Sequential labels come in all sizes (on rolls or sheets), shapes (standard or any die-cut solution), colors and stocks.
If they contain barcodes, it is the best to use white facestock, so that the barcode can be as sharp and readable as possible. When using elaborate colors, the contrast between printed image and the background might not be distinct enough for the barcode reader to scan it properly.
Facestocks most often used for consecutive labels are paper, vinyl and polyester. Aluminum foil is also very popular for these labels, because it is a very tough material and provides clear, sharp printing. Durable sequentially numbered labels are often tamper proof, which means, they break if someone tries to remove them and leave a visible mark in the shape of the label.
Paper is cost-effective and very conformable. However, it has no durability, so it needs to be laminated if exposed to harsh conditions.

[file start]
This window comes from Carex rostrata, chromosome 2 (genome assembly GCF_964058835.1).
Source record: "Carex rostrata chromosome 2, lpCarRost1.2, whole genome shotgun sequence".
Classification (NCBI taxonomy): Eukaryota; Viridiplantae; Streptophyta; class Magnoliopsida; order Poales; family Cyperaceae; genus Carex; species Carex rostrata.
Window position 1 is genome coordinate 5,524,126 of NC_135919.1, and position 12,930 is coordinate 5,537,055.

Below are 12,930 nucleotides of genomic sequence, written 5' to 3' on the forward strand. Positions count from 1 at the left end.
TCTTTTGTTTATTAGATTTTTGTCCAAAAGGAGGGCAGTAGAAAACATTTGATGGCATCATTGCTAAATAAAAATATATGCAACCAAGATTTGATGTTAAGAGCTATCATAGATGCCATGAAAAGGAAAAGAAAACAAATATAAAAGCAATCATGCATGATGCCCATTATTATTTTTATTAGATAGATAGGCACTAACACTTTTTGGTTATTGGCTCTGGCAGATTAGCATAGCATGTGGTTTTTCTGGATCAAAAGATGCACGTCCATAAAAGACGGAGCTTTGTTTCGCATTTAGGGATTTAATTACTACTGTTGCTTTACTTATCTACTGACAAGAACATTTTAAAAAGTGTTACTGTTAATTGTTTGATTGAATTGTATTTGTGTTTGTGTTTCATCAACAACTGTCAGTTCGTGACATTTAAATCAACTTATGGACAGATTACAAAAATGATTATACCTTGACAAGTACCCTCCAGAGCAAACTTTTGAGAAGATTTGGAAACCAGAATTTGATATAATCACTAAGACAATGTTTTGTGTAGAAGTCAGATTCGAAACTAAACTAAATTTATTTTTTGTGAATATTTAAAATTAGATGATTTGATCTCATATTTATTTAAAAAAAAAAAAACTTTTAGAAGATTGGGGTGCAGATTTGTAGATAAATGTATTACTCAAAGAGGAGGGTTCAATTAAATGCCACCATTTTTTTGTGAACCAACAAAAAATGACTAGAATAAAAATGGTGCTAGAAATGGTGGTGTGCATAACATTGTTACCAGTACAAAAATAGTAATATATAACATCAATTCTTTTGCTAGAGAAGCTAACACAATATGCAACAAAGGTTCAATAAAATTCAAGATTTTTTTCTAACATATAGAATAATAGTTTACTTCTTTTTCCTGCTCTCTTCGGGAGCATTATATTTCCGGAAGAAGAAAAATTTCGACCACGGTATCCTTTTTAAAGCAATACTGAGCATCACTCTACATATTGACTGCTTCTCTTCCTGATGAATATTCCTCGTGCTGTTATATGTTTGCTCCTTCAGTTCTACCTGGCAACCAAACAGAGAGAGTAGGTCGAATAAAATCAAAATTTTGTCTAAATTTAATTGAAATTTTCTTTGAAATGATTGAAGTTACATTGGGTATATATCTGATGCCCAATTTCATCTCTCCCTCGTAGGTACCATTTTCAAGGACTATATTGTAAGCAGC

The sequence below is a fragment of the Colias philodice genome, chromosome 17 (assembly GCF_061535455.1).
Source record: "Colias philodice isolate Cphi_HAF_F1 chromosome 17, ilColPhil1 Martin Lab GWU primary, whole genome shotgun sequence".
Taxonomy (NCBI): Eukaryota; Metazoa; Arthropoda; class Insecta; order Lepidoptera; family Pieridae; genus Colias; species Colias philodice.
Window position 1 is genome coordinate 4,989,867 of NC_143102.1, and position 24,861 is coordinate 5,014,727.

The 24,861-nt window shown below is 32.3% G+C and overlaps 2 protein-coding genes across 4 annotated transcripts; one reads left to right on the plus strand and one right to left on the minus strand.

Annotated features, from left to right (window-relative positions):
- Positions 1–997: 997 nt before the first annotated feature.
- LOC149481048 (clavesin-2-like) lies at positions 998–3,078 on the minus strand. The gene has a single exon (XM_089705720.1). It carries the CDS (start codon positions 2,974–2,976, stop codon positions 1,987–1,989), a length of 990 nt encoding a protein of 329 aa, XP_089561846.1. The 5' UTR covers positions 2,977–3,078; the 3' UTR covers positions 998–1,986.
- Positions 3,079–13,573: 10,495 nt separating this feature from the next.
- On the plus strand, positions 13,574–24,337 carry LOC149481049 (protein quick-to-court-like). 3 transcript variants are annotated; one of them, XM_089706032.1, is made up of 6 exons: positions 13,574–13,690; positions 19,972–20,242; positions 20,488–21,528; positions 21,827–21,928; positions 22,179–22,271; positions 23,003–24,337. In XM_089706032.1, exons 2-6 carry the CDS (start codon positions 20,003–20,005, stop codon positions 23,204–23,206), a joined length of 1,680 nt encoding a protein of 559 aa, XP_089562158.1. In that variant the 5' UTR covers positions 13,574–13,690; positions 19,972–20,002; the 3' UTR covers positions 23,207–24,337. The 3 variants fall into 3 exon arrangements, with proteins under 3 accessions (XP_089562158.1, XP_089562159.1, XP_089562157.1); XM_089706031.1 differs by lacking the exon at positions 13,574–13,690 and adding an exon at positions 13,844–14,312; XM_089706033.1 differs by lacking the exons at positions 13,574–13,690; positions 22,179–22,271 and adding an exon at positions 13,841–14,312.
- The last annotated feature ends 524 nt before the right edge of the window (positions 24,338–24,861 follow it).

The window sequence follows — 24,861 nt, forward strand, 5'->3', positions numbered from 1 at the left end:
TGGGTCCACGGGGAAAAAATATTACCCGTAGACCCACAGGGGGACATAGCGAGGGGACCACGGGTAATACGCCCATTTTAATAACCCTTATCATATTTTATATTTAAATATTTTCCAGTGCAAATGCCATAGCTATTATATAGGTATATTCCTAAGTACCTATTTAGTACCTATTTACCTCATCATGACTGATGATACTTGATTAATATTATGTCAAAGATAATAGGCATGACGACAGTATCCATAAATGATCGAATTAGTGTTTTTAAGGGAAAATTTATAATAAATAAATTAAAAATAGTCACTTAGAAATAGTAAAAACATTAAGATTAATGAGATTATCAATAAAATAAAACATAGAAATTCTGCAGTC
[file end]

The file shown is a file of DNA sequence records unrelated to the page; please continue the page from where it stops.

Polyester and vinyl are more expensive options, but very durable. They are an excellent choice for outdoor conditions, resistant to extreme temperatures, moisture, UV, chemicals, etc.
When choosing sequentially numbered label facestock and adhesive combination, you need to ask yourself all the questions you’d consider when choosing any label:
Businesses that sequentially number labels mostly use thermal transfer, inkjet or laser print technology. You can also topcoat the labels using matte, semi-gloss or gloss laminate for added durability and resistance to outside factors.